Scarpa’s Venice (at least part of it)

Today was my last day in Venice, and I spent most of it visiting some of Carlo Scarpa’s work around the city.  Scarpa, who was a Venetian native, left a number of projects in the area, including a number of small works at the Biennale, which I saw yesterday.

I also waited in line to get into San Marco for the first time, and, as usual, had some memorable meals.

I’m packing up, and heading for Padua tomorrow, and I’m sorry to leave Venice.  I’m also getting a little tired of moving, but I’m looking forward to the last week of my trip.

Here are the photos (click to enlarge):

I awoke to a glorious morning, with no trace of last night's rain.

Rambling towards the Palazzo Querini Stampalia, in Campo Santa Maria di Formosa, I stopped off at this church, Zanipolo, on my way.

These statues are lit as though they are intended to strike fear in the hearts of would-be sinners.

The Palazzo Querini Stampalia, was originally a palace belonging to a wealthy family, but it now houses a library/museum. Carlo Scarpa renovated the 16th century palace's ground floor, and garden. He also built a new entrance bridge in the 1960s.

Water and lily gardens always seem to play important roles in Scarpa's outdoor spaces, and this is no exception.

Water flows from one end of the garden to the other.

Scarpa's interior allows water from the neighboring canal to enter the building. At high tide, a siphon system drains water into this neighboring room, which trickles in a series of paths created for it until it covers those. Unfortunately, I was there for low tide, and wasn't able to watch the process. By the way, photography is not allowed inside, but one thing that I've learned on this trip is that by pouring on a little charm, and offering a big warm smile, most rules can be broken. I was able to sweet-talk the guard pictured in the background here, although, for some reason, she was insistent on staying in the frame (I didn't object because it was certainly nice to have a scale figure).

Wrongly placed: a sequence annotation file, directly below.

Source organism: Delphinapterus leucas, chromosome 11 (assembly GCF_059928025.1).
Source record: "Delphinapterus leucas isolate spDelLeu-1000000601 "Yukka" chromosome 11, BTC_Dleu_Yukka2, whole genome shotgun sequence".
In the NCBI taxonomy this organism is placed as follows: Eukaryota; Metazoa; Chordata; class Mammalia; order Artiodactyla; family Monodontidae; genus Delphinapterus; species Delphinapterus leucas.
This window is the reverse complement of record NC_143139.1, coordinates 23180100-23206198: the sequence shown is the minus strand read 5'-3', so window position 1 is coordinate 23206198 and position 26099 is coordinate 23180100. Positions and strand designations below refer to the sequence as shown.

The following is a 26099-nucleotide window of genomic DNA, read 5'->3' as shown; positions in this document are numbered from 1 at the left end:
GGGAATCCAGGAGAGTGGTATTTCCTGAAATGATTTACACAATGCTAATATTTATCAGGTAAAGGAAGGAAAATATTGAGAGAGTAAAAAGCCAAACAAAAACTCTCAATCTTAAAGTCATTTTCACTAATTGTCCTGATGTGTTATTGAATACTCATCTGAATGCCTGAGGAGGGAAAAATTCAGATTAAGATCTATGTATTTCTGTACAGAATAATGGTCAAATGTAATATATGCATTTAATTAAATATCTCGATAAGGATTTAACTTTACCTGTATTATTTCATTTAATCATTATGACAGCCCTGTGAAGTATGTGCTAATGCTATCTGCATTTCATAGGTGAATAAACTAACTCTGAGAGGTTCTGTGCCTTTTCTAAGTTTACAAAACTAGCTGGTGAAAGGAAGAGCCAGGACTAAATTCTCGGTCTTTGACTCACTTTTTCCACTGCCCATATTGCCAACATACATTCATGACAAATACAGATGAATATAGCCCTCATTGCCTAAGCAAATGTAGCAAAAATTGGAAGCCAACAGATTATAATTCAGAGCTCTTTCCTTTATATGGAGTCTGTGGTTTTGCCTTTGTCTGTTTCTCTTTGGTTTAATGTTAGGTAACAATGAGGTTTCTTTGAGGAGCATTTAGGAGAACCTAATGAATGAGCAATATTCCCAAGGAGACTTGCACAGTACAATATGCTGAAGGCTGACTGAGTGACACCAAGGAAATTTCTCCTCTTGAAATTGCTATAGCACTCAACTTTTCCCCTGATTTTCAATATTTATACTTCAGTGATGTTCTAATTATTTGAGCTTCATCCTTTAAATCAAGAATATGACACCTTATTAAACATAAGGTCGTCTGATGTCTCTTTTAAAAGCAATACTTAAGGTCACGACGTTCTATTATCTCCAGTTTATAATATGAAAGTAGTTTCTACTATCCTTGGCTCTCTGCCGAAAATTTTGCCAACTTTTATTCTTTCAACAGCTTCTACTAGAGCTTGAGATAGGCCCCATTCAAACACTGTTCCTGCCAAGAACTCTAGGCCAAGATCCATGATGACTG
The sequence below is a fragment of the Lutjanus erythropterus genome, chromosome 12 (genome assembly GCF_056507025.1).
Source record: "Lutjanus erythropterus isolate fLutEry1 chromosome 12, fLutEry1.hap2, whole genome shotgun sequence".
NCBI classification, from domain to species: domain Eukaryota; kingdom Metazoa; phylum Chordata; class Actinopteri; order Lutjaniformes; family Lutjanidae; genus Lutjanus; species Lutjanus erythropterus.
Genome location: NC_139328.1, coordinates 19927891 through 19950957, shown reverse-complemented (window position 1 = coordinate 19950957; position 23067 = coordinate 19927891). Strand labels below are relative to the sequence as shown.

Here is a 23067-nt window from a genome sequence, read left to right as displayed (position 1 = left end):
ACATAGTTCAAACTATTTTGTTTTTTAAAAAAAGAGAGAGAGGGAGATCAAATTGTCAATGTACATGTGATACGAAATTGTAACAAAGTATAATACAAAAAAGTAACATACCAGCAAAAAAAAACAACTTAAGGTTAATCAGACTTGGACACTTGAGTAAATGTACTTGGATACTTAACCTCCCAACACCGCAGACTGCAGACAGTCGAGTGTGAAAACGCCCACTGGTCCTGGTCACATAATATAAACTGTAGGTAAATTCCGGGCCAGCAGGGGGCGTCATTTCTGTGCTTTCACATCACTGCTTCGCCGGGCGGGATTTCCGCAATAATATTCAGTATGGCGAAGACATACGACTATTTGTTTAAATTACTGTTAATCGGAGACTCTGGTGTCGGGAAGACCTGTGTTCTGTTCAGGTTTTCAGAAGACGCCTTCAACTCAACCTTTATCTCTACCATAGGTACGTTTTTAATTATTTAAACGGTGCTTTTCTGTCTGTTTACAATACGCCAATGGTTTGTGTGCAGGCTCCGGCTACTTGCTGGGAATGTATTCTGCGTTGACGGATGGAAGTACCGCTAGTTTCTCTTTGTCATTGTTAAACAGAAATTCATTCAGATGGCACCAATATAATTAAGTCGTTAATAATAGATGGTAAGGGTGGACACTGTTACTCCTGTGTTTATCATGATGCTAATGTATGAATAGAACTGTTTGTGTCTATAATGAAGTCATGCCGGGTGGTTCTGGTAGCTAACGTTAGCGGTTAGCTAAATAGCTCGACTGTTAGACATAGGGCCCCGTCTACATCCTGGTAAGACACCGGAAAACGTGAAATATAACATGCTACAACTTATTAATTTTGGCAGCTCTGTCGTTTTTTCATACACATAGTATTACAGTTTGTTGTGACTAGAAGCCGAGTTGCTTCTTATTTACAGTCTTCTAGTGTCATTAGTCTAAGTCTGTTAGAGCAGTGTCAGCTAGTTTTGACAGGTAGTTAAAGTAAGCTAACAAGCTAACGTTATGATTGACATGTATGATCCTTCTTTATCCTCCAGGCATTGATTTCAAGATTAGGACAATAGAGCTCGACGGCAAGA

I've gotten in the habit of soliciting my waiter's opinions for every meal. This one suggested fresh duck ravioli with compliments from the chef. I was not disappointed, although my judgement may have been impaired because, in addition to the wine that I ordered with my meal, the waiter insisted on bringing me a complimentary spritz before the meal, and a limoncello afterwards.

Shoot first, ask questions later. Photography is strictly forbidden inside San Marco. Although none of my discreetly captured images came out well, I figured I needed to show one for the record.

To my great joy, the old Olivetti showroom, designed by Carlo Scarpa for the beautifully-designed-typewriter company, has been recently restored, and just opened up to visitors in April. For years, it had been a cheesy souvenir art shop, and its proprietor didn't like architects poking around.

Although most people would find the entry fee to be a rip-off, Scarpa enthusiasts, and Olivetti afficionados (I fit in both of these categories) will find the tiny museum well worth the price. The original typewriters and adding machines are on display, too.